Home > It's A Legal Matter > Warm beer and Sundays

Warm beer and Sundays

By Jeff Terrill

Fort Wayne Reader

2017-12-02


Most Hoosiers know that you canít buy booze on Sunday. There are hundreds of Indiana laws governing the sale, purchase, possession or consumption of alcoholic beverages. Some of our stateís alcohol laws make sense. Some do not.

A person aged 21 or older can buy beer, wine and distilled spirits everyday of the week except Sunday. Cold beer for carryout can only be sold at liquor stores. Grocery stores are not authorized to sell cold beer any day of the week. Bars, microbreweries and restaurants are, however, permitted to sell cold (and warm) beer ó even on Sundays. Microbreweries, wineries and distilleries can sell their own brands of beers, wines or liquors for carryout on Sundays provided that they are made at those facilities.

Indiana lawmakers are considering allowing all carryout alcohol retailers to sell on Sundays. Indiana is the only state that has such a ban. Grocery stores, pharmacies and convenient stores are strongly in favor of lifting the ban. Understandably, they want to be able to sell their products every day of the week.

Liquor stores, on the other hand, donít want the ban lifted. Many people shop for groceries on Sundays. If stores that sell groceries are allowed to sell beer, wine and liquor on Sundays, fewer people will buy those beverages at liquor stores. The stateís liquor industry contends that many liquor stores will be unable to compete with the big box stores and other alcohol retailers if Sunday sales are permitted. Similarly, the liquor industry believes that allowing convenient stores and other retailers to sell cold beer will substantially drive down their profits and market share.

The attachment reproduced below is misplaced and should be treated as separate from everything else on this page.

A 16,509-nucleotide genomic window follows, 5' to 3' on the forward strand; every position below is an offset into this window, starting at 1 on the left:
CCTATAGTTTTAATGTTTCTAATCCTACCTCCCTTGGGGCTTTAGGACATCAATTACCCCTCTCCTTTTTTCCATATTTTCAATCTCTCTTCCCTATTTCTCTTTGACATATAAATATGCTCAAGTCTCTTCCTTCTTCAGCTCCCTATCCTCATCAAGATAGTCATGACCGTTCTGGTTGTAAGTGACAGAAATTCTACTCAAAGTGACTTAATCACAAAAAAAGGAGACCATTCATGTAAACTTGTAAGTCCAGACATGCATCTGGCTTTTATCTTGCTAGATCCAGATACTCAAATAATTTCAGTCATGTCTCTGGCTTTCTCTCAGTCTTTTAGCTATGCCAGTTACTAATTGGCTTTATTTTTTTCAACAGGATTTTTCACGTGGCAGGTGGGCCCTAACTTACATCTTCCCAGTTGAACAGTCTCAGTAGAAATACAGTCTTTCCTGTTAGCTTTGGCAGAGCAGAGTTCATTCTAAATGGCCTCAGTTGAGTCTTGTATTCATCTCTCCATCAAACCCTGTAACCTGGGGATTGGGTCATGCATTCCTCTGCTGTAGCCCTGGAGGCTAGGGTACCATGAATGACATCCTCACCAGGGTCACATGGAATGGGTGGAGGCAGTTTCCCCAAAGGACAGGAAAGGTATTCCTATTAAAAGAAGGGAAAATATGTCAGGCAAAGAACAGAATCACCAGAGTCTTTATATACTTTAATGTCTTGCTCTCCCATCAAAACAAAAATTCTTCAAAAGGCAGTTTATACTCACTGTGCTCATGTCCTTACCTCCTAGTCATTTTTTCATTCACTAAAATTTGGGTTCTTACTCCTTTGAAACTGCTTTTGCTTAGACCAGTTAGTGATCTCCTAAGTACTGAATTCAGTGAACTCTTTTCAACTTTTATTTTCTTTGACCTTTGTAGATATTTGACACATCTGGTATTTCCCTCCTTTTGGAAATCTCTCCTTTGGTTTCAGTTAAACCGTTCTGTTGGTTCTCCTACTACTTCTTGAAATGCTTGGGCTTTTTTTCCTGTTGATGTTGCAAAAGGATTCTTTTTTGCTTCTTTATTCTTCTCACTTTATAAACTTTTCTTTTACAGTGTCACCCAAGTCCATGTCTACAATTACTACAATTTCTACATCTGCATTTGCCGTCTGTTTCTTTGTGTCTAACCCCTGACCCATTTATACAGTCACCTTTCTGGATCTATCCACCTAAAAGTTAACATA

The Indianapolis Star shared the results of a recent Ball State study that found 58% of Indiana residents support the sale of carryout alcohol on Sundays. I suspect the majority of Hoosiers also favor the sale of cold beer at big box and convenient stores and pharmacies.

Some people suggest that the sale of alcoholic beverages on Sundays fosters underage drinking and alcohol abuse. Proponents believe legalizing Sunday alcohol sales could generate millions of additional tax dollars and stimulate the stateís economy.

Iím not sure buying cold beer at a gas station on a Sunday should be described as progress. But, maybe it is.

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Jeff Terrill is a partner/shareholder with the law firm of Arnold Terrill Anzini, P.C. Mr. Terrill represents clients accused of crimes throughout northeast Indiana. You can contact Mr. Terrill with any questions or comments at his office at 260.420.7777 or via email at jterrill@fortwaynedefense.com. Learn more about his firm at www.fortwaynedefense.com. This article expressed opinions and observations of the author, is not intended as legal advice and does not create an attorney-client relationship between the author and the reader. Please consult a qualified attorney with any legal questions or issues you might have. Thank you.





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